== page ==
CHESAPEAKE, Va. (WAVY) – Experts say in a crash, a properly installed car seat can be the difference between a child walking away and never walking again.

Just last month, a crash in Chesapeake left a woman seriously injured. Her infant daughter was in the car with her but only suffered minor injuries. Police confirmed that the infant was in a car seat.

Car seats are proven to decrease the risk of fatal injury or death for children under 8 by 54% to 71%, according to DMV officials. Common mistakes, such as how the child fits in the seat and how the seat fits in the vehicle, can decrease the protection a car seat provides in a crash.

Virginia law requires children under 2 to be rear-facing in their car seat. Experts and car seat manufacturers agree that they should stay rear-facing longer, though. This means that, from their first ride home until they reach the maximum height or weight listed on their seats, they should ride facing backwards.

Every seat lists the maximum height and weight it can support in the manual. Convertible or three-in-one car seats will have multiple height and weights listed, one for each stage.

Children should stay in each stage as long as possible. Some parents may be concerned about the possibility of their child breaking their legs in a crash — but experts say it’s unlikely.

“There is very little correlation with lower leg injuries because they’re touching the back of the seat,” says Child Passenger Safety Technician Eileen Gerling.

The last stage is a booster seat. Virginia law states that children have to stay in a car seat until they are 8-years-old. Gerling said many children need to stay in a booster seat longer.

“When they are developmentally ready and tall enough to move into a booster seat, they should use that as long as they can up until about 4-foot-9, in most cars.” Gerling said. “Fifty-seven inches tall is about 50% of 10-year-olds.”

According to Gerling, parents can use the 5-point test to know if their child is ready to move out of a booster:

  1. The child can sit all the way back in the seat with their back flat against the back of the seat.
  2. Their knees bend at the end of the seat with their feet flat on the ground.
  3. The lap belt needs to be low across their hips.
  4. The shoulder strap of the seat belt needs to be over the shoulder area, not the neck or their upper arm.
  5. Most importantly – they need to be able to stay in this position for the whole ride.

When a child is in a seat with a five-point harness, it is important that the harness is secured properly. It needs to be tight enough that if you pinch the belt at the shoulder you cannot pick up any of the belt. Additionally, the chest buckle should be level with the child’s armpits.

“Always check the vehicle manual and check the manual for the safety seat to make sure that they’re on the same page,” said Chesapeake Fire and Life Safety Educator Tobey Anne Allen. “And make sure that you always use that as your resource.”

When installing the car seat you can use the seat belt, or the Lower Anchors and Tethers for Children system. The latch system uses the steel anchors built into the car itself to secure the seat.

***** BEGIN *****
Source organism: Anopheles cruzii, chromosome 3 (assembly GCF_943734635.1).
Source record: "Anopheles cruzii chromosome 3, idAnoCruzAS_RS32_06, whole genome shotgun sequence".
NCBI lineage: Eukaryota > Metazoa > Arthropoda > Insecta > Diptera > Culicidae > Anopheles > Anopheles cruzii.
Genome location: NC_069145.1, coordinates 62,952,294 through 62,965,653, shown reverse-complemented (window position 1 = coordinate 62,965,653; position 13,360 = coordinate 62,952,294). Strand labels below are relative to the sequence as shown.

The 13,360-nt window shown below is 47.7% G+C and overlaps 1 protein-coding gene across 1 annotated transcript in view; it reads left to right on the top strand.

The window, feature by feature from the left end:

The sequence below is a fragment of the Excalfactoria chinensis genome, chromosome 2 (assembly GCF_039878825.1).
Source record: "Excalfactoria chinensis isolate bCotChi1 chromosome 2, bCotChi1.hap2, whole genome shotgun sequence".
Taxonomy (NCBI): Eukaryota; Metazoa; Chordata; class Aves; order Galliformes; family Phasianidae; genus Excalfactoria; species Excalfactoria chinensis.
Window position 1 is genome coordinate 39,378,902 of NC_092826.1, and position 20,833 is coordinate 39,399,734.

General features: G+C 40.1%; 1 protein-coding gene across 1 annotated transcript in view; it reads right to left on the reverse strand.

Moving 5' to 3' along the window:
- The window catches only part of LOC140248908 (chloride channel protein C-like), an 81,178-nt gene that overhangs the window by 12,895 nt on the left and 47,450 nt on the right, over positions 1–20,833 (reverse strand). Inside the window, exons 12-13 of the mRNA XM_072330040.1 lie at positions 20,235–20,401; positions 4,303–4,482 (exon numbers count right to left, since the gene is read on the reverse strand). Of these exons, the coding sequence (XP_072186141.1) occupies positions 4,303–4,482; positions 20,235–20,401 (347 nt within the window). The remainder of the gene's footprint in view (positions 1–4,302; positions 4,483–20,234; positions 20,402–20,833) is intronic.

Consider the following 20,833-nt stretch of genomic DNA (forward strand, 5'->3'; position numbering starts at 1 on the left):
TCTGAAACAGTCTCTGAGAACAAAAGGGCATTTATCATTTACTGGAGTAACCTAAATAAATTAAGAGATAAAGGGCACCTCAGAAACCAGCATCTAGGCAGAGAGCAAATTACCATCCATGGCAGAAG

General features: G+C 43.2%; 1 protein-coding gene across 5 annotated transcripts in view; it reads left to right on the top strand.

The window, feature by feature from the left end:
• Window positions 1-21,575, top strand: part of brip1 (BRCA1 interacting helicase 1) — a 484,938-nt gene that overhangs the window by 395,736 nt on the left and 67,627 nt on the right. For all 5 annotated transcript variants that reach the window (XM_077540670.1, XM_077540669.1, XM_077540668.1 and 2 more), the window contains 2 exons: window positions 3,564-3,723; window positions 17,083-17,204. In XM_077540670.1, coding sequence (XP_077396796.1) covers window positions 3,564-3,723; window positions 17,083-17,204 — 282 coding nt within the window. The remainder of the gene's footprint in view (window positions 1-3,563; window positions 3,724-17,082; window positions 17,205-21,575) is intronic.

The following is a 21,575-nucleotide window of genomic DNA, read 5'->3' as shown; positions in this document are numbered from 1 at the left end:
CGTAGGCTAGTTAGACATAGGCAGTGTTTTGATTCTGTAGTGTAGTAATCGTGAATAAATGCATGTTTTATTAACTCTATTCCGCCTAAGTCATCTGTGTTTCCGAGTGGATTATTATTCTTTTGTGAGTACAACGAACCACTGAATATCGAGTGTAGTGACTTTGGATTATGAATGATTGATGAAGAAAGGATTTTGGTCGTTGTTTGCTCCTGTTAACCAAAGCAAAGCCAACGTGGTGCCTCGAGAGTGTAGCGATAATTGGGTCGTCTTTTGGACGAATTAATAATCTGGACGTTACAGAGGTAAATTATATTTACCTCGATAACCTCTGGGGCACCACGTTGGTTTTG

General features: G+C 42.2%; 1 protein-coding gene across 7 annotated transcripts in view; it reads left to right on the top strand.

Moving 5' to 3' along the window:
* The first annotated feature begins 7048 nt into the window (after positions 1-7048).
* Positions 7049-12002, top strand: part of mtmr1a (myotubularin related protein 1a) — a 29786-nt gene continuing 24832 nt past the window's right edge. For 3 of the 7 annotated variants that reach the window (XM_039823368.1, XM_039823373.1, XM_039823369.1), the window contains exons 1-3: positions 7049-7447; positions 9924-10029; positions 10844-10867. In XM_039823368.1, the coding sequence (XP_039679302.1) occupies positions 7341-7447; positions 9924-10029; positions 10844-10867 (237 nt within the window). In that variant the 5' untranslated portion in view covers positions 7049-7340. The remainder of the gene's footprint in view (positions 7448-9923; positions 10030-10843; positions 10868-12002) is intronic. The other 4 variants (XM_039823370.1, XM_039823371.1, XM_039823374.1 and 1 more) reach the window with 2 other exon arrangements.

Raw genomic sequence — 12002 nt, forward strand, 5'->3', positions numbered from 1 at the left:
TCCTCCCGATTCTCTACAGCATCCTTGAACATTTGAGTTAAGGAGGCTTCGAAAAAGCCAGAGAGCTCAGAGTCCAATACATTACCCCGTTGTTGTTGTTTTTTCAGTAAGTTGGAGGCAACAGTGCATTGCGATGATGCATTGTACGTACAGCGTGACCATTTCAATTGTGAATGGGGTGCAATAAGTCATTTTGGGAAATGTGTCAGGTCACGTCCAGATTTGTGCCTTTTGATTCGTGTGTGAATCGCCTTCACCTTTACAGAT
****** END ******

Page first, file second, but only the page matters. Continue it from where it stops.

“Once your seat is in place you want no more than an inch of lateral movement,” Chesapeake Master Firefighter Dexter Barkley said of common instillation mistakes. “The front seat should always have space between the child safety seat and it.”

When forward-facing, even if the seat is installed with the seat belt, the top anchor should be hooked into the back of the seat. This controls how much the seat moves in the event of a crash and helps protect the child’s neck and spine.

Another common mistake, according to Allen, is not using the right belt path. Convertible and 3-in-1 car seats have two belt paths, one for rear facing, the other for forward facing. It is important when switching the seat from rear facing to forward facing to ensure you are using the correct belt path.

Booster seats do not have belt paths and can become projectiles in a crash because they are not secured to the car like other safety seats. Allen recommends leaving booster seats buckled even when a child is not in them to secure them.

“We try to recommend soft toys only in the car because anything that’s in the vehicle when the car comes to a sudden stop is going to move the same speed the vehicle was going.” Gerling said, “so if that’s a not-secured mirror or an iPad or some kind of toy, that’s gonna keep going and it could become a projectile in a crash.”

In addition, she recommends that people not use anything with the car seat that didn’t come with it “because everything that came with it was crash-tested with it.”

“So if you are adding padding, or sometimes people try to add something to keep kids from unbuckling their seats or anything like that, it can change how it performs in a crash,” Gerling said.

Even after-market products like infant headrests can be dangerous.

“Those are non-regulated products, so even if they say, ‘crash-tested,’ there’s no crash testing for those products,” Gerling said.

“If they are in a crash, you should technically leave the child in the safety seat,” Allen said. “That’s offering them head, neck, and spine protection better than when you pick them up. You don’t know what kind of injuries they have.”

Experts want parents to know that if you are in a crash, your seat will not be safe to use again. Insurance companies will replace the seat as part of your claim.

To ensure that your child’s car seat is installed correctly you can book an appointment with a certified child passenger safety technician, or CPST. To contact a CPST visit

The Virginia Beach Fire Department and the Chesapeake Fire Department will both check to ensure your car seat is installed correctly. Virginia Beach is by appointment only and in Chesapeake, parents can come by during regular business hours.